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Volkswagen plans to go carbon neutral by 2050, the word's current largest vehicle maker announced at a news conference Tuesday where CEO Herbert Diess acknowledged that the company's cars caused one percent of global carbon dioxide emissions, The New York Times reported.
"We aim to reduce this to zero," he said.
By Venkat Viswanathan and Shashank Sripad
Electric vehicles — specifically, the Tesla Model 3 — are dominating the U.S. market for premium sedans, but are barely even on the radar in the busiest automotive category, which includes SUVs and pickup trucks.
The immediate reason is economics, but it has a lot to do with physics as well: Larger, heavier, less aerodynamic electric vehicles need larger, heavier, more expensive batteries to power them. Our research has looked at the energy needed to move cars and trucks along the road, and has identified the important factors that affect power usage.
By Rachel Rye Butler
We've only got 10 years to work on the climate. But, thankfully the Green New Deal is pushing and shoving its way through Congress — putting elected leaders and presidential candidates to the test to show us whether they're actually serious about climate action.
And while climate champions like Rep. Alexandria Ocasio-Cortez are advocating for widespread and far-reaching federal climate policy, we need to do everything in our power (which is pretty mighty) to make sure state officials like Minnesota Governor Tim Walz and Lt. Governor Peggy Flanagan keep fossil fuels in the ground right now by stopping projects like Enbridge's dangerous Line 3 tar sands pipeline.
"We are incredibly excited to announce that the standard Model 3, with 220 miles of range, a top speed of 130 mph and 0-60 mph acceleration of 5.6 seconds is now available at $35,000!" the company announced in a blog post. "Although lower in cost, it is built to achieve the same perfect 5-star safety rating as the longer-ranged version, which has the lowest probability of injury of any car ever tested by the U.S. Government."
By Tim Donaghy
Time is running out for the oil and gas industry, and they know it. But delaying the transition to a clean energy economy even for a few more years means billions of dollars in profits for their investors. The 2018 elections show that even in their twilight years, oil cash can corrupt our democracy and block necessary progress on climate. The industry spent millions to kill off a Green New Deal-style initiative in Washington state and a Colorado initiative that would have increased the buffer between homes and schools and drilling areas.
When popular democracy threatened their profits, the oil industry opened up their checkbooks. And they'll run the same playbook on the fledgling Green New Deal too — unless we stop them.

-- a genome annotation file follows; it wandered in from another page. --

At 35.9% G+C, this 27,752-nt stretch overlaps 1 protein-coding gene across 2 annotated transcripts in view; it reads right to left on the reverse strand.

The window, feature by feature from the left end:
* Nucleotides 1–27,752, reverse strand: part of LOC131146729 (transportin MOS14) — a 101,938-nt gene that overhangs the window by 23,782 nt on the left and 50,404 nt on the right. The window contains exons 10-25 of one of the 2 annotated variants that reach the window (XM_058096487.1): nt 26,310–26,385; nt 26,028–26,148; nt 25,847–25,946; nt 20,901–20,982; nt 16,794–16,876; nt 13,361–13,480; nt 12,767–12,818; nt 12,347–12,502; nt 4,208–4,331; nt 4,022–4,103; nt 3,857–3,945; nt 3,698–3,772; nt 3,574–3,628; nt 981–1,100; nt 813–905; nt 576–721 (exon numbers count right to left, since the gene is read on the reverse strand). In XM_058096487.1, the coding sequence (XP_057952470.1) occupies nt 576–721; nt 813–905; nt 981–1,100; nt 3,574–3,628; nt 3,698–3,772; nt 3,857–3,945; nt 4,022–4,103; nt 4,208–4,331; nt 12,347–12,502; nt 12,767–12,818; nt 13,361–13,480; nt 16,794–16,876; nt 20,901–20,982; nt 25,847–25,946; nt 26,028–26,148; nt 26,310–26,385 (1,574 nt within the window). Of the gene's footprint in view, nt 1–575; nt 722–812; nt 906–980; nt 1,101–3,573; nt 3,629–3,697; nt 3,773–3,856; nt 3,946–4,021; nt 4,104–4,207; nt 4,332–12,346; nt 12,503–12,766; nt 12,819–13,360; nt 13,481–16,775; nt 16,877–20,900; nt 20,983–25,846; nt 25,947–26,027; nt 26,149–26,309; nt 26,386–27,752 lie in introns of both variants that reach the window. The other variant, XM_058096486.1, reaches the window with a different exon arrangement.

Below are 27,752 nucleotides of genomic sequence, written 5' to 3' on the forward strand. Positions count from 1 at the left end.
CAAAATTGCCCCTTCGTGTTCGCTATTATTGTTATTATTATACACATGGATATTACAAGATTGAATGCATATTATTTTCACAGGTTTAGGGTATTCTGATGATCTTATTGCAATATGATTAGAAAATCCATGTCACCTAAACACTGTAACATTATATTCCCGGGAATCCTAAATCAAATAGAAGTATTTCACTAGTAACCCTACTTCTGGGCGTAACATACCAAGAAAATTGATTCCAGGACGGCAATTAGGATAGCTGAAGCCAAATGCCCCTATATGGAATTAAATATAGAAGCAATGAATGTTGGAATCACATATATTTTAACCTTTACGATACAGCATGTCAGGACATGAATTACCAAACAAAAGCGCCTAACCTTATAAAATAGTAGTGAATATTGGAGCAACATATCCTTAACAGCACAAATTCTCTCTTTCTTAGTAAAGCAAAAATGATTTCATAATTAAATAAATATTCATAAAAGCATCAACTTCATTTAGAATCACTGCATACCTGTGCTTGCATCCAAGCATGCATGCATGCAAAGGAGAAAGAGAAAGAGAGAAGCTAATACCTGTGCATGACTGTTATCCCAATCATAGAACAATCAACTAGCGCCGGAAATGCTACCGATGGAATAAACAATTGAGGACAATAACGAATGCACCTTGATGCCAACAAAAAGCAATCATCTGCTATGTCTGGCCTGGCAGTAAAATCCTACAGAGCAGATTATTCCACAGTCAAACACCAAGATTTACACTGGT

By Jeff Turrentine
From a political standpoint, defending coal consumption is harder than ever. Coal is far and away the dirtiest fossil fuel there is in terms of carbon emissions and regular old air pollution (and its messy mining practices certainly aren't helping its reputation). And when you factor in health care costs, environmental costs, and costs to local communities in the form of reduced tourism and property values, coal is also a real loser economically speaking—especially in relation to natural gas and renewables like wind and solar.
This year's letter from Bill and Melinda Gates focused on nine things that surprised them. For the Microsoft-cofounder, one thing he was surprised to learn was the massive amount of new buildings the planet should expect in the coming decades due to urban population growth.
"The number of buildings in the world is going to double by 2060. It's like we're going to build a new New York City every month for the next 40 years," he said.
Trump is losing his rallying cry to save coal. The Tennessee Valley Authority (TVA) voted on Thursday to retire two coal-fired power plants in the next few years despite a plea from the president to keep one of the plants open.
Earlier this week, the president posted an oddly specific tweet that urged the government-owned utility to save the 49-year-old Paradise 3 plant in Kentucky. It so happens that the facility burns coal supplied by Murray Energy Corporation, whose CEO is Robert Murray, is a major Trump donor.
The sweeping 10-year plan aims to "mobilize every aspect of American society ... to achieve net-zero greenhouse gas emissions and create economic prosperity for all," according to the resolution's FAQs section from Ocasio-Cortez's office posted by NPR.